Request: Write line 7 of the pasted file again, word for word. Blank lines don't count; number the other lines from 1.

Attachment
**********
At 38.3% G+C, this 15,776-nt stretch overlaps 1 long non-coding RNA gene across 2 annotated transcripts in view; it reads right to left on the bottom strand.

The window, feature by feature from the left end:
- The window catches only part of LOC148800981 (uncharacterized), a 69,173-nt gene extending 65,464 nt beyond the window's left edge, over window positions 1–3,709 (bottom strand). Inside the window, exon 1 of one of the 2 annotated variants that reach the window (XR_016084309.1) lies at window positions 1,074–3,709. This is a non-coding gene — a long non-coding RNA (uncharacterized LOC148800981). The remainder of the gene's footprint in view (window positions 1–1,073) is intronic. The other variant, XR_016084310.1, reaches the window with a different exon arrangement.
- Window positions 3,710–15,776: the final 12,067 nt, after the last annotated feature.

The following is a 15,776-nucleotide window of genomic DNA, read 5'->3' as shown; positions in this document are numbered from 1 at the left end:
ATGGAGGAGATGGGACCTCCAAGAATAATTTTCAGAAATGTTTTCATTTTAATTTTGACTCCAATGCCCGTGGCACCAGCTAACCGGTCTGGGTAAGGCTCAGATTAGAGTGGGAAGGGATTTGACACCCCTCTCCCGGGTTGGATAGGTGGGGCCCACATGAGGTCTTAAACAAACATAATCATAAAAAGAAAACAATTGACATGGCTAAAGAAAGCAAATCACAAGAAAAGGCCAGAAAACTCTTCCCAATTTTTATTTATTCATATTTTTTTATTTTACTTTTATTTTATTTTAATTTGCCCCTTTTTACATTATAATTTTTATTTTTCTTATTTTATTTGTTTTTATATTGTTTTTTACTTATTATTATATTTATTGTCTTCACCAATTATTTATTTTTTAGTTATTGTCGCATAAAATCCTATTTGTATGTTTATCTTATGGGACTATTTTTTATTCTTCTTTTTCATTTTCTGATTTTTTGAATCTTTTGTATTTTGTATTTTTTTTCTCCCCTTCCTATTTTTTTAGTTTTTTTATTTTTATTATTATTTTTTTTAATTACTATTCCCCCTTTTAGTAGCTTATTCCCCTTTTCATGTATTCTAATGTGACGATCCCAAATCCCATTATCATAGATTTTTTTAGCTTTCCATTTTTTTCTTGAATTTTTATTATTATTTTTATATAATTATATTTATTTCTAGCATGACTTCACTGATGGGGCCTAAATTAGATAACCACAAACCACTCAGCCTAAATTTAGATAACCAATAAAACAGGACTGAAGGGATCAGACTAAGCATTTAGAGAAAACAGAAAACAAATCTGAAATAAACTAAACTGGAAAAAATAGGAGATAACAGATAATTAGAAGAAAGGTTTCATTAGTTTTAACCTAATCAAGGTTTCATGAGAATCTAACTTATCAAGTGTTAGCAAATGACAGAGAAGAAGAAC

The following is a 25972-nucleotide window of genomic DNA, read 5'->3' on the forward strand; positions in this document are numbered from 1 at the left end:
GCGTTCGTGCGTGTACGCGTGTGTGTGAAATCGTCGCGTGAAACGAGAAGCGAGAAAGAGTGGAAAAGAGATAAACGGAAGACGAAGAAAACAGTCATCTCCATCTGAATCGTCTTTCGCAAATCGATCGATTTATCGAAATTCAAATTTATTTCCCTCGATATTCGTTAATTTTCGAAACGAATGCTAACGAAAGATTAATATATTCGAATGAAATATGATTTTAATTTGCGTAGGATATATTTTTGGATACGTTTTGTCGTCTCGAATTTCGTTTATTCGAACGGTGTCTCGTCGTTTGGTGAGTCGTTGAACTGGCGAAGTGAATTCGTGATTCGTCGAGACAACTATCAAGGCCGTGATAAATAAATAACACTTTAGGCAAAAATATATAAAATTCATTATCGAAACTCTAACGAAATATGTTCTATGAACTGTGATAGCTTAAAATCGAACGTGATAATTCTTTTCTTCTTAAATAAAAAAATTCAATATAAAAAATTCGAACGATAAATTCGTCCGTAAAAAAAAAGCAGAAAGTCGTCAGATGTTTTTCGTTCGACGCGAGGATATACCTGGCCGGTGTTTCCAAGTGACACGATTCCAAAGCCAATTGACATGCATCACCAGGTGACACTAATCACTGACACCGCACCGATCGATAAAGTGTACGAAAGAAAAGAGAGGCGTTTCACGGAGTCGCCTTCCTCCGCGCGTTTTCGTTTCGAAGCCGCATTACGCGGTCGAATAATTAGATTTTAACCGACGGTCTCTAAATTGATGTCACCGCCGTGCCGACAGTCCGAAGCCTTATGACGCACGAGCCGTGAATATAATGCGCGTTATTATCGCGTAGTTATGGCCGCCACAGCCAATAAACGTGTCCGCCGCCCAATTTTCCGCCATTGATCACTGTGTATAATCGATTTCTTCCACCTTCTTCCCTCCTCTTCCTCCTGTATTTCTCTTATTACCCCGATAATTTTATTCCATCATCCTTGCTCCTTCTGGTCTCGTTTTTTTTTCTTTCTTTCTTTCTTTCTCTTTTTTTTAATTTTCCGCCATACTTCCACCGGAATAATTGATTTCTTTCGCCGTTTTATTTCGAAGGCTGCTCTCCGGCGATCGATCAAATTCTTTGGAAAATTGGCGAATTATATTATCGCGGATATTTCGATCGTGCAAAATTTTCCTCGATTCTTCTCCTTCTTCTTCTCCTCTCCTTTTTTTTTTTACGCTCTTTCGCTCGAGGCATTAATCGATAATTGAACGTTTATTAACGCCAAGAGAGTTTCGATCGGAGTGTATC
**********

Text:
The following is a 25972-nucleotide window of genomic DNA, read 5'->3' on the forward strand; positions in this document are numbered from 1 at the left end: